Because Treasury has started issuing the expanded Michigan EITC supplemental check payments for tax year 2022, it is no longer necessary to view or manually update your address. If you moved between last year and now, please be sure your new address is on your 2023 individual income tax return filing.
Treasury: Make Sure Addresses Are Updated Before The 2024 Income Tax Filing Season
December 20, 2023
Taxpayers are encouraged to check with current and previous employers and financial institutions to ensure they have up-to-date addresses on file in preparation for the 2024 income tax filing season, according to the Michigan Department of Treasury.
By ensuring employers and financial institutions have the latest address information on file, W-2s and other financial documents can be mailed to the correct address. Incorrect addresses typically lead to information being mailed to the wrong location and could cause delays when filing tax returns.
“Updating your address with current and past employers and financial institutions can help prevent any unnecessary processing delays when you file your income taxes next year," said Deputy State Treasurer Glenn White, who oversees Treasury's Revenue Services programs. "When the individual income tax processing season opens in late January, we will be ready to process your return. A few moments of your time today can make filing much easier tomorrow."
Other notable items for Michigan's 2024 individual income tax filing season (2023 tax year):
- Beginning in January 2024, forms and instructions may be viewed and downloaded from www.michigan.gov/taxes. In addition, commonly used forms will continue to be available at Treasury offices, public libraries, northern Michigan post offices and Michigan Department of Health and Human Services county offices.
- When tax season begins in late January, taxpayers are encouraged to e-file their state tax returns instead of mailing a paper return. To learn more, go to www.mifastfile.org.
- Taxpayers who have been recent victims of identity theft are asked to report their circumstances to the state Treasury Department. Reporting identity theft helps thwart cybercriminals who attempt to file returns and steal state tax refunds. To learn more about tax-related identity theft, go to www.michigan.gov/identitytheft.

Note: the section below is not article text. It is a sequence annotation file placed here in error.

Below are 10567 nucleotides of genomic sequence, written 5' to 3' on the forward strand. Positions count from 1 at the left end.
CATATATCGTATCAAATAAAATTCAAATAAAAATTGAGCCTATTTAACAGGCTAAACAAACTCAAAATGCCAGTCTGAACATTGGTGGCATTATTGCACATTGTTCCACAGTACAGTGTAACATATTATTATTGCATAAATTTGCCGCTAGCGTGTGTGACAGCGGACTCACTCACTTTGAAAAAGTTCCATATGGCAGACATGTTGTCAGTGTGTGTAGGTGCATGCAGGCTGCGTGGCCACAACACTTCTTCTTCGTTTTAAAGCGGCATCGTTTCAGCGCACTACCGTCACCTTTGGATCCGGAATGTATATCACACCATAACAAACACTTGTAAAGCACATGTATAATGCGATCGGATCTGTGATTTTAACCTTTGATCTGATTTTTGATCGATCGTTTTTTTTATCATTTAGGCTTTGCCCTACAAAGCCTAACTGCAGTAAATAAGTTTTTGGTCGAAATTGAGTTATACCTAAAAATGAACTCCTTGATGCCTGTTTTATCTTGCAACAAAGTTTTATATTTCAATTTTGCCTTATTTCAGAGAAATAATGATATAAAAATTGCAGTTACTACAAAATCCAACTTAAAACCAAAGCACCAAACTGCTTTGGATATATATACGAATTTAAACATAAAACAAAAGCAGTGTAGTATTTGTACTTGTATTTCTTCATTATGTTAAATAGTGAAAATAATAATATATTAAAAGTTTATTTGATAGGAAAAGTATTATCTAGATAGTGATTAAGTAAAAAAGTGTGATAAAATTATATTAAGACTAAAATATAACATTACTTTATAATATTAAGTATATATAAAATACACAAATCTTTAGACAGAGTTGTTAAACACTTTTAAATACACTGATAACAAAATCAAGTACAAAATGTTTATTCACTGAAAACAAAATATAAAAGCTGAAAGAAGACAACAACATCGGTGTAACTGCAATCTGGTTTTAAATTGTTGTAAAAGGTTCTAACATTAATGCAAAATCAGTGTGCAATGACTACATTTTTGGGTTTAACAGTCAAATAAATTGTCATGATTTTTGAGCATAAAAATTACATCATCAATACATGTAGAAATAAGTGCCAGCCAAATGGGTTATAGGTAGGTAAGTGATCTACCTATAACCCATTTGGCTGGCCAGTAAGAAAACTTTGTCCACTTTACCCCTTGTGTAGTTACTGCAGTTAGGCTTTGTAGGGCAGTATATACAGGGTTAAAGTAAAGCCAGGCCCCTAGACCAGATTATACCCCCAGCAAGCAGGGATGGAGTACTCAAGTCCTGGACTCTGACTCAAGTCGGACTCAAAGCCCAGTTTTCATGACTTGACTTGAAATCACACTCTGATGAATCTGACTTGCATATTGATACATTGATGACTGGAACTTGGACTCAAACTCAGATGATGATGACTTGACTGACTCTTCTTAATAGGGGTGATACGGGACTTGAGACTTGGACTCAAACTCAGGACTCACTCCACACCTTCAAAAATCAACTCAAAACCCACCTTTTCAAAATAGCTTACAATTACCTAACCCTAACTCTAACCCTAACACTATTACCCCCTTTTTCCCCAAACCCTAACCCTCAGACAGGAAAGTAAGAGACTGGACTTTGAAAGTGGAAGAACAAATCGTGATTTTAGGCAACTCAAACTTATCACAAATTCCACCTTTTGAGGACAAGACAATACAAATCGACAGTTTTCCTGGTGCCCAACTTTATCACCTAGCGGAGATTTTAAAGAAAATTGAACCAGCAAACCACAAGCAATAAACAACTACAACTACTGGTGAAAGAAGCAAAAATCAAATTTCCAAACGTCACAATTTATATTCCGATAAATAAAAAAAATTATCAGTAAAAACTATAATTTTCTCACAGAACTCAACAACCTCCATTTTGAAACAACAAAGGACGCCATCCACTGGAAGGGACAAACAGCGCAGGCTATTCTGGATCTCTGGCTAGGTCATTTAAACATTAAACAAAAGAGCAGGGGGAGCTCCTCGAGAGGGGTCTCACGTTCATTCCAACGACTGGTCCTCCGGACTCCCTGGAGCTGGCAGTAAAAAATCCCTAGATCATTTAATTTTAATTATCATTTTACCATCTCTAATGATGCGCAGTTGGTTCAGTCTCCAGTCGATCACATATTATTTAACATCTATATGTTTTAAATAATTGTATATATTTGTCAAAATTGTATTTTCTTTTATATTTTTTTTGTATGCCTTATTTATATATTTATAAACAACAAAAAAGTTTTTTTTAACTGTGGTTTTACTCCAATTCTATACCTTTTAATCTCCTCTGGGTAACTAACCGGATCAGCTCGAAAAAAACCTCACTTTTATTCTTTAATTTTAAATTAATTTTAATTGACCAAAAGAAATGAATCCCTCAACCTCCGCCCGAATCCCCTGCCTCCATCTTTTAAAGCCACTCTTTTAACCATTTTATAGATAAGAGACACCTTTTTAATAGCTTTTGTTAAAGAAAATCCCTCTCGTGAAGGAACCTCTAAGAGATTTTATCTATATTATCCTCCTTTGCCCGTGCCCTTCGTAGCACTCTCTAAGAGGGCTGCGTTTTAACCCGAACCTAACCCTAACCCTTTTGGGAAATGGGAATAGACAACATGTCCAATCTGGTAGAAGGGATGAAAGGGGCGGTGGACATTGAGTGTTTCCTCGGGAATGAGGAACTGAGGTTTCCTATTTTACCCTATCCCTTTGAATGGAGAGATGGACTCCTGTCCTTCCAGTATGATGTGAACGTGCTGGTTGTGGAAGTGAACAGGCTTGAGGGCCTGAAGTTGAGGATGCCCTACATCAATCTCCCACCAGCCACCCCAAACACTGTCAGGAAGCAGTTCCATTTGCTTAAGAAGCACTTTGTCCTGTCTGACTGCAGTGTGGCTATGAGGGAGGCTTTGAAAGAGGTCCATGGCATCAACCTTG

- Michigan’s 2023 tax return, forms, and instructions (e-file and paper format) reflect the expanded Michigan Earned Income Tax Credit (ETIC) for Working Families created in a new state law. Although the law will not take effect until February 13, 2024, Michigan EITC-eligible individuals should not delay in filing their tax year 2023 return and claiming the expanded credit. Treasury will work affected returns as they are received and prepare them for release as soon as the law takes effect.
- The Lowering MI Costs Plan provides taxpayers with more options to choose the best taxing situation for their retirement benefits beginning in tax year 2023. The law change will take effect on February 13, 2024. Treasury is committed to ensuring that all eligible retirees can take full advantage of the expanded subtraction options. Michigan’s 2023 tax return, forms, and instructions (e-file and paper format) incorporate all retirement and pension benefit subtraction options, including those created in the new law.
For the 2023 filing season, the state Treasury Department processed nearly 5.2 million 2022 tax year individual income tax returns, with a typical refund around $760. Most timely filed refunds for the 2022 tax year have been processed.
Although individual income tax return processing will be suspended until early next year, taxpayers can continue to ask questions through Treasury eServices. The online platform enables taxpayers to ask state income tax-related questions when convenient.